HELP - defining odd speech patterns

Discussion in 'General Parenting' started by Marguerite, Jan 2, 2008.

  1. Marguerite

    Marguerite Active Member

    I've got a curly question for you.

    I'm hoping someone can help me find the appropriate label for difficult child 3's pattern of speech. husband does it too (not as much) and also to a lesser extent, easy child 2/difficult child 2.

    It's worst at the end of the day when medications have worn off; also in the morning before medications kick in, but evenings are worst.

    What it is - there are two main issues.

    1) He will come to me and say something which is interesting to him but not to me. Example - "I dreamt last night that Daisy [pet budgie] got out of her cage and flew away."
    He then will walk out of the room and come back maybe 30 seconds later (not immediately) and add more. "Then in the dream she came back and had another bird with her." He leaves the room again, to go back to what he was doing. But he is back. "This other bird was smaller than Daisy, and a different colour."
    What intrigues me is the pause each time - it's as if he is telling me each thought in sequence as it goes through his head. But the pause i longer than you get in normal conversation. If I'm reading a book, for example, it means I get interrupted each time I read the same sentence. Or maybe I'll get another sentence half-read, before my train of thought gets interrupted.
    If I were having a conversation with him I wouldn't mind so much, even if we're still talking about things not relevant to me, if only he would stay in the room and finish the conversation. But he doesn't seem capable.

    2) He cannot be interrupted, he MUST finish what he starts to say. easy child 2/difficult child 2 will throw a tantrum if interrupted, and yet will not realise she interrupts other people in her zeal to contribute. Example is when she begins to tell a joke we've heard before. We can say, "We've heard it!" We can even utter the punchline, but she still MUST continue and finish what she is saying.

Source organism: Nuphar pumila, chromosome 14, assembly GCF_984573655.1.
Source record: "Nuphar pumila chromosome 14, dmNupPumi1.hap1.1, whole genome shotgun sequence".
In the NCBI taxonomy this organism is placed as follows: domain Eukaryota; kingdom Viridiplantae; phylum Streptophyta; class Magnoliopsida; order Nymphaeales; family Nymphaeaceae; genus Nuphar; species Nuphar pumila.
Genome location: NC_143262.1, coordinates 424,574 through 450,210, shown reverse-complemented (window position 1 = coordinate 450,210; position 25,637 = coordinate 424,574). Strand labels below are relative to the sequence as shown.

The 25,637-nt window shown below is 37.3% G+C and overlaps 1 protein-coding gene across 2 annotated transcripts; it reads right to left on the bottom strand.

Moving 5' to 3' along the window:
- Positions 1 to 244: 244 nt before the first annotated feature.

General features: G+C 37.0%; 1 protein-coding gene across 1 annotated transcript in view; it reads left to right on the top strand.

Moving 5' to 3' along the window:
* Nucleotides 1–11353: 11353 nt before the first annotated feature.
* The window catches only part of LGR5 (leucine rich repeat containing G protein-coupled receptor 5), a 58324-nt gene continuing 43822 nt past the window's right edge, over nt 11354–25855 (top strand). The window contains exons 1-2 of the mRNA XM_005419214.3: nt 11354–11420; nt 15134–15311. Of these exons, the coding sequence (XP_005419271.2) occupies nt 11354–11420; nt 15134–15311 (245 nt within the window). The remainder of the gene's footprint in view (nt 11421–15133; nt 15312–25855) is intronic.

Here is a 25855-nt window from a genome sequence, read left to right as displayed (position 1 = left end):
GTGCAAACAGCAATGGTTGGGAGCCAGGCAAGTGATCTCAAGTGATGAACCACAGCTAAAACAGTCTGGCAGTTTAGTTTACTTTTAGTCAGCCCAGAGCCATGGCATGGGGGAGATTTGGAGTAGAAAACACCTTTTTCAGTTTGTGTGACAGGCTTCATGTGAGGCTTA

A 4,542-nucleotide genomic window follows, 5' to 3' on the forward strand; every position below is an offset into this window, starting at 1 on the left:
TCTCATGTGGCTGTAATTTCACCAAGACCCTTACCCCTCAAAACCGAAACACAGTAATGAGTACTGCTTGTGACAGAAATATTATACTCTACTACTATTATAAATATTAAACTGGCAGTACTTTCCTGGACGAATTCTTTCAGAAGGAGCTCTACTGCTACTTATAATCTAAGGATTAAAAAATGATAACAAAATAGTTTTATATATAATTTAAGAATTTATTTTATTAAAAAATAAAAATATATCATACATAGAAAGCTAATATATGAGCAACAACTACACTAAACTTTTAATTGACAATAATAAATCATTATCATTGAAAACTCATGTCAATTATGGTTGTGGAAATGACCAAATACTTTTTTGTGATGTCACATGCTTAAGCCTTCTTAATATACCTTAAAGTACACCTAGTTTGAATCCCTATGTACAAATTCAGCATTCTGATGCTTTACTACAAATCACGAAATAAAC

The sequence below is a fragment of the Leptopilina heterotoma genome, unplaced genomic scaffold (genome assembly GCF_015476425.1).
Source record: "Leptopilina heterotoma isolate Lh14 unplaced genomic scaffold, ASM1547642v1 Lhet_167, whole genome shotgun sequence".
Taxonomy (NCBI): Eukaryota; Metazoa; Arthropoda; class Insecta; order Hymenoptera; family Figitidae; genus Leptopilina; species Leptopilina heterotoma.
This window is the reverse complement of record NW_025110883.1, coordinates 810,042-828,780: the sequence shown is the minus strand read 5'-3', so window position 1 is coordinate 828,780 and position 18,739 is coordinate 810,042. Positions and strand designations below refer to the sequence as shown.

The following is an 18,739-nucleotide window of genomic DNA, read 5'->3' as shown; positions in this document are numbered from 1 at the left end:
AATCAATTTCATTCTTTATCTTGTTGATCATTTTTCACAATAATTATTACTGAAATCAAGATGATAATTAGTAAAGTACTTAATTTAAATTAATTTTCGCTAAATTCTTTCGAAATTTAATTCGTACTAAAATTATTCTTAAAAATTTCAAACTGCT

This evening I was talking on the phone to a friend, she was listening to my side of the conversation. I didn't want my friend to realise she was there (he would then have felt more constrained in what he was saying, and he needed to talk) but I had a very difficult talk trying to signal to her to whisper and not speak loudly; and to be discreet and brief. (Plus, I was trying to continue to listen to my friend, I was aurally multi-tasking, and that's not easy). As she began to speak I realised she was repeating what I had just said to my friend, but in different words; I tried to tell her, "I just said that," but she still had to get to the end of the last sentence of what she was saying.

    3) And the really weird one - difficult child 3 (and husband) has an odd pause when he speaks, mid-sentence. It's as if he is stuck for a word (hey, it happens) but the next thing is NOT normal - he will go back to the beginning of his sentence and start again, instead of merely pausing then putting in the word. Or syllable. No "um"s or "er"s. Just a total restart instead. Sometimes I hear the same sentence four or five times before I get to hear it in completion. difficult child 3 plays the piano the same way - when trying to play music, e would seem to get 'stuck' while trying to work out the next note, and he would either continue to play the note he is on (by hitting the key again and again) or he would go back to the e of the phrase, or even the beginning of the piece of music, and begin to play again. When he was hitting the same (previous) note over and over, his piano teacher tried to tell him, "No, dear, you only play that note once, not three times. It's time to move to the next note." Which, of course, was what he was trying to do, and this would provoke a rage.

    With all these phenomena, trying to correct them or trying to hurry them up provokes meltdown.

    difficult child 3 is getting really bad with all three at the moment. The non-stop talking as if expressing every thought going through his head - that is a big problems for us at the moment especially in the evenings. I'm busy trying to get dinner for everybody and difficult child 3, if he hears me walk past, will call me back to talk. Sometimes he might have something important to say (or ask) so I go back; but a lot of the time he just wants to tell me something which is clearly just his thought of that moment.